First, unchecked bias in recruiting can lead your team to be less productive. At the most granular level, bias in recruiting results in less diverse teams, and less diverse teams are quantitatively proven to be less effective than their diverse counterparts. In fact, inclusive teams perform up to 30% better in high-diversity environments, according to Gartner.Learn more about bias in recruiting and see if it is infiltrating your hiring process in the latest blog Click To Tweet
Next, bias in the hiring process ultimately can impact your business’s bottom line. McKinsey & Company found that companies are 33% more likely to experience above-average profitability when they have ethnically-diverse executive teams.
Finally, employee satisfaction can be at risk if you don’t fix the bias in your hiring process. A lack of diversity, either caused by bias in recruiting or simply bad hiring practices, can have a negative impact on employee morale and lead to higher turnover rates.
Reducing Bias In Recruiting
For many, the solution to bias in recruiting is easily found by using AI in the sourcing process. Unfortunately, even the most sophisticated AI software can be subject to exhibiting biases. Artificial intelligence is a pattern-recognition technology, and when created by humans, it can reflect unconscious biases previously thought to be eliminated. Because AI is constantly referencing data sets provided by humans, bias can easily slip in nearly undetected if it’s leveraged too soon in the process.
Because bias in recruiting can largely be attributed to unconscious biases held by people, it makes sense that people are turning to AI and automation to help mitigate the impact of these biases. Unfortunately, AI is not a save-all to prevent all biases from appearing. In fact, experts are suggesting it might be contributing to more issues.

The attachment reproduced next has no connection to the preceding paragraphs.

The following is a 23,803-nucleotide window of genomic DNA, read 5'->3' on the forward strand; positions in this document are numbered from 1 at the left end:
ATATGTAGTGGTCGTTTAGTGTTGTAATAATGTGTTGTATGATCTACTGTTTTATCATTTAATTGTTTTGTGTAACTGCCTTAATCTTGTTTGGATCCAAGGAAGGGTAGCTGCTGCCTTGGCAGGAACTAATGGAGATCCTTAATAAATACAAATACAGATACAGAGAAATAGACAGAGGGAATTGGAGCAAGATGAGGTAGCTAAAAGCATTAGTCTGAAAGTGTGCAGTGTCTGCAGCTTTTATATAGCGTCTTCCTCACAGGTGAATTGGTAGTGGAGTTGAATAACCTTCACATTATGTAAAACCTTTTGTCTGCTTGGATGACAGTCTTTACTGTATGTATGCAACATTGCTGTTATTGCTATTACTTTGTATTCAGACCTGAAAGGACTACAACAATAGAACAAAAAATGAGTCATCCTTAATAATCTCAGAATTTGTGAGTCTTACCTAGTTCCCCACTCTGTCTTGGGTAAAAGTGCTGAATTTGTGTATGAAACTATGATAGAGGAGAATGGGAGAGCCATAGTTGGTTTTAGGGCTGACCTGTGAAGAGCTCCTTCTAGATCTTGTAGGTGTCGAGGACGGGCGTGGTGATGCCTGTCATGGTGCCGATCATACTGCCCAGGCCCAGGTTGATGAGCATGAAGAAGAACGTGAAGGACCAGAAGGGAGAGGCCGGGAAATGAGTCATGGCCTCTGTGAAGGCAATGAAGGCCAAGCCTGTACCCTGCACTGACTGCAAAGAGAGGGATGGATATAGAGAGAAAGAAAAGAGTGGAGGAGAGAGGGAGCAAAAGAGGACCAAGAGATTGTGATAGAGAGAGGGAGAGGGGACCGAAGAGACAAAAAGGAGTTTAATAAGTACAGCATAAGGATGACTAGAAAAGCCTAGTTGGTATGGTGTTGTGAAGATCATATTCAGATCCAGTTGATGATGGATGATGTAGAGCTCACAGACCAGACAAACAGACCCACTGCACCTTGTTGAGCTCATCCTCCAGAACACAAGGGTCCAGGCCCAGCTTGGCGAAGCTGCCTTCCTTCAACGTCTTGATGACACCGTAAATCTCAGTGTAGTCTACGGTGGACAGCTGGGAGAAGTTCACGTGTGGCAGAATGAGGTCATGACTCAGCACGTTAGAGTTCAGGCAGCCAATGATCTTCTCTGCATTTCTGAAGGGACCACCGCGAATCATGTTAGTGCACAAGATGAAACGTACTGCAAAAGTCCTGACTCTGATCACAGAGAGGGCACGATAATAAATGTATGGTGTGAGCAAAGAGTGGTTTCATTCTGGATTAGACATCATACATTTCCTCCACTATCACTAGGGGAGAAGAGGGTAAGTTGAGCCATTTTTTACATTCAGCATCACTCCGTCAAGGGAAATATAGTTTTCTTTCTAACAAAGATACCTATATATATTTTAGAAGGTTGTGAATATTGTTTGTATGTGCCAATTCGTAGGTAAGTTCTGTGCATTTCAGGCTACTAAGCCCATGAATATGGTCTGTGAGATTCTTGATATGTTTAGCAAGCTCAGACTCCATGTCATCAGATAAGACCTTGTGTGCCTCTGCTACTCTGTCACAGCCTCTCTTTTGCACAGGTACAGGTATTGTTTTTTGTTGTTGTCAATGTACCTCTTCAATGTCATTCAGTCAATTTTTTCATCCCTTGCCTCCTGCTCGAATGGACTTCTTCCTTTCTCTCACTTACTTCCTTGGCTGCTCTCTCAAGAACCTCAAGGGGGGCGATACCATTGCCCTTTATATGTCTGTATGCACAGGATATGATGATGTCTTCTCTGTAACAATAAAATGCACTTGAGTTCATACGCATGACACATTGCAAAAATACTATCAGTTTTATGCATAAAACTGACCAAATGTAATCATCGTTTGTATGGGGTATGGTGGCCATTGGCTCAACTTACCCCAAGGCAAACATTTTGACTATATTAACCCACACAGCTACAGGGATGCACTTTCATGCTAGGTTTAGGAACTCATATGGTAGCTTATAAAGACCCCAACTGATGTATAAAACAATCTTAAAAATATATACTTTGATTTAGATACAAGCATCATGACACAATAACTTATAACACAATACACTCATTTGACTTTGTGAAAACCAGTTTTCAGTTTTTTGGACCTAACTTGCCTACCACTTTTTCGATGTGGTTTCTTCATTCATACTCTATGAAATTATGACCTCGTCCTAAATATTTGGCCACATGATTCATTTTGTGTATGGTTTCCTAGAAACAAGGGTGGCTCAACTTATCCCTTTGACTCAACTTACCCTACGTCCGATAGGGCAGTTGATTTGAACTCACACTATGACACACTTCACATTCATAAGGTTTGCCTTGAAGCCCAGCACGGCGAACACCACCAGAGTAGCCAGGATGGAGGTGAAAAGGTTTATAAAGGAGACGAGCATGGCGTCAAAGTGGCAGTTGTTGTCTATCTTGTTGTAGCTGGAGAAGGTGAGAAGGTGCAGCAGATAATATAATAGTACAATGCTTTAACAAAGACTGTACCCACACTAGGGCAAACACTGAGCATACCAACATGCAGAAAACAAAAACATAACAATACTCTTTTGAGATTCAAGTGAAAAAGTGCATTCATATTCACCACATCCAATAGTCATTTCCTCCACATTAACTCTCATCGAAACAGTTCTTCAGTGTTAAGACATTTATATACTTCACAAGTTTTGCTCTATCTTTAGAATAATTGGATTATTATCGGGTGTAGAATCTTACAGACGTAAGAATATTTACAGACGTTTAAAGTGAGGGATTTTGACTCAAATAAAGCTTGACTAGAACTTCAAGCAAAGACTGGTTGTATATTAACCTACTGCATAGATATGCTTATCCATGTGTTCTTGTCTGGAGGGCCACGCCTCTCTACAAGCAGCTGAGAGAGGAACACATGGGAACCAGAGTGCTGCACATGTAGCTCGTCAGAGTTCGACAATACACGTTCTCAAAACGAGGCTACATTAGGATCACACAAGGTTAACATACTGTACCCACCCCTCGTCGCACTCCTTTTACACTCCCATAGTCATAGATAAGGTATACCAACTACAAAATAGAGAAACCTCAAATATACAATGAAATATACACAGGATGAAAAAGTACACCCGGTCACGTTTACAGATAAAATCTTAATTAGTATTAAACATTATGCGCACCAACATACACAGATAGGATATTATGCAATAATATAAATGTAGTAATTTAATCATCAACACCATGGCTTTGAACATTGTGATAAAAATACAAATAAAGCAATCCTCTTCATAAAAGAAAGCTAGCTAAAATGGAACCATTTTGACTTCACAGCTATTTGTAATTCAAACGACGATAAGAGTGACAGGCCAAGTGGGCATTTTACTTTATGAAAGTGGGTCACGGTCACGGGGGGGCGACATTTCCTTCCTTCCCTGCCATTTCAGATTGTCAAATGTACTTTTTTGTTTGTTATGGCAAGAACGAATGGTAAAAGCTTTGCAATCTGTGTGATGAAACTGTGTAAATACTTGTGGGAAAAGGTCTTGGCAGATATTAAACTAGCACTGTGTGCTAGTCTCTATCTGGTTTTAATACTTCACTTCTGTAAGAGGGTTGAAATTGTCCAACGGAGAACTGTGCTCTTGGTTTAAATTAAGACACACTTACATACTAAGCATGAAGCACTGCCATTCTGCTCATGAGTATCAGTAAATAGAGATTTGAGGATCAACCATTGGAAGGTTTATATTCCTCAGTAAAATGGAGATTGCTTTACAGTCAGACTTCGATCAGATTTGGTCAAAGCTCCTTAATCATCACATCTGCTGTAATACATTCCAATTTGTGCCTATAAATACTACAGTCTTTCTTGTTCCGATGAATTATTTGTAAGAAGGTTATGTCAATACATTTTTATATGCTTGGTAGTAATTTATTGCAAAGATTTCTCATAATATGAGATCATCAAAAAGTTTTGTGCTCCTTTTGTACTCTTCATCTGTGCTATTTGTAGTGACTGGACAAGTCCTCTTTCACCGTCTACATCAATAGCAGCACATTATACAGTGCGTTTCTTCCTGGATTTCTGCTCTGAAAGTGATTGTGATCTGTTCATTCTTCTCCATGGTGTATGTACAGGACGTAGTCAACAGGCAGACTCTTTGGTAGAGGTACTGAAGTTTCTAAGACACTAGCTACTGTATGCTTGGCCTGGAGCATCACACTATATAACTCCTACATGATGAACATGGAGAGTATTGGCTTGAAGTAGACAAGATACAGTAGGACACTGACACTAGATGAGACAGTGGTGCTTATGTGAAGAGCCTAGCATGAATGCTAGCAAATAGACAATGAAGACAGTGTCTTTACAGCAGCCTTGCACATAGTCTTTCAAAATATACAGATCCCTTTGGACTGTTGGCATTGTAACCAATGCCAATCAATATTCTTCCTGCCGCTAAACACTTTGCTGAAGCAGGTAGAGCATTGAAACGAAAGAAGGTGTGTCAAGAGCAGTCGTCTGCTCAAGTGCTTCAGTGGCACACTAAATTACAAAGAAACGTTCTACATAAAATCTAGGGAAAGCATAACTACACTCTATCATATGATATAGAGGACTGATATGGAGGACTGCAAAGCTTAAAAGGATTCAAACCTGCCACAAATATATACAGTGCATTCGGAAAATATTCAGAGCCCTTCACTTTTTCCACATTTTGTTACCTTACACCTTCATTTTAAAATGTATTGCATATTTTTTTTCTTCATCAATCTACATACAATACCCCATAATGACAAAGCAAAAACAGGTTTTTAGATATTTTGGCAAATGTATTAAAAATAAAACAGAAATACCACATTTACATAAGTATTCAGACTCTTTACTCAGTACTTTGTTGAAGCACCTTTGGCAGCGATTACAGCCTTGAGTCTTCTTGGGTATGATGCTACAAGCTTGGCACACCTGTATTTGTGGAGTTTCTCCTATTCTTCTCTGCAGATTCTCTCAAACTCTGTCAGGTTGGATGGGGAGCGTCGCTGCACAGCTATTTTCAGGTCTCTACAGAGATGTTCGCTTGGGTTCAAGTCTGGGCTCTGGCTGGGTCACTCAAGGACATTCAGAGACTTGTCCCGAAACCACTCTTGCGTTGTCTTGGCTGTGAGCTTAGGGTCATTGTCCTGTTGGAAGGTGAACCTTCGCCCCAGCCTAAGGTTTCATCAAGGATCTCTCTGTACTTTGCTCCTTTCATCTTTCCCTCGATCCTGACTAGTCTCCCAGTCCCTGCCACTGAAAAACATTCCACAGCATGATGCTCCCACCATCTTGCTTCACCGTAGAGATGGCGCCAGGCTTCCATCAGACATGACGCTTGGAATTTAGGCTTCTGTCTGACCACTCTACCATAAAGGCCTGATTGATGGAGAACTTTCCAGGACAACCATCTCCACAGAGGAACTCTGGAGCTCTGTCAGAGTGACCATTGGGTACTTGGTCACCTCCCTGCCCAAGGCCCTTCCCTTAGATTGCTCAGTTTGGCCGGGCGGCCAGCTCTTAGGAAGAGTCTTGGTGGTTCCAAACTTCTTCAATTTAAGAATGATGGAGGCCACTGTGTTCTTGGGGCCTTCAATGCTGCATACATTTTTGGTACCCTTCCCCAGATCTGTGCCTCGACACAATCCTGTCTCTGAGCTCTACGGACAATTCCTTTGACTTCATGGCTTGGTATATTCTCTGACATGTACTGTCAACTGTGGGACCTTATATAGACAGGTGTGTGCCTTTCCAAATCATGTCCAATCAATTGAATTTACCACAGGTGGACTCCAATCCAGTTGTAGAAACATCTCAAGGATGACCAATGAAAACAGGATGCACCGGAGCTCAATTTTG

In the wake of legislation passed like the AI bias law in NY, employers will have to be vigilant about the type of AI they use in their recruitment strategies. The new law regulates employers and employment agencies’ use of “automated employment decision tools” on candidates and employees residing in New York City and will penalize employers for violating the bill.
At Visage, we understand the importance of AI, automation, and human interaction, which is why we blend our tools with sourcing experts so that we can add a human touch to the recruitment process. Our sourcing process is done by humans (a diverse global community of 4,000 sourcers) and our sourcers undergo training to receive a certification in sourcing for diversity and inclusion. We designed our AI to only match our customer’s needs with the best sourcers based on their industry expertise and to verify that the profiles that our sourcers submit match the criteria specified by our customers. We do not rely on our AI to select any candidates. We leave that to the human experts.
Our team has over 4,000 certified and trained sourcers available 24/7. And our expert sources span every industry around the globe. When you combine this human intelligence with our AI-powered platform, you’ll have qualified, talented, and diverse candidates on your desk in hours.
It’s time you ease the burden on yourself and your recruiters. Take the first step by expanding your sourcing and engagement capabilities with our intelligent global platform.
To learn more about how Visage can help you to reduce the bias potentially lurking in your hiring process, reach out to us for a demo.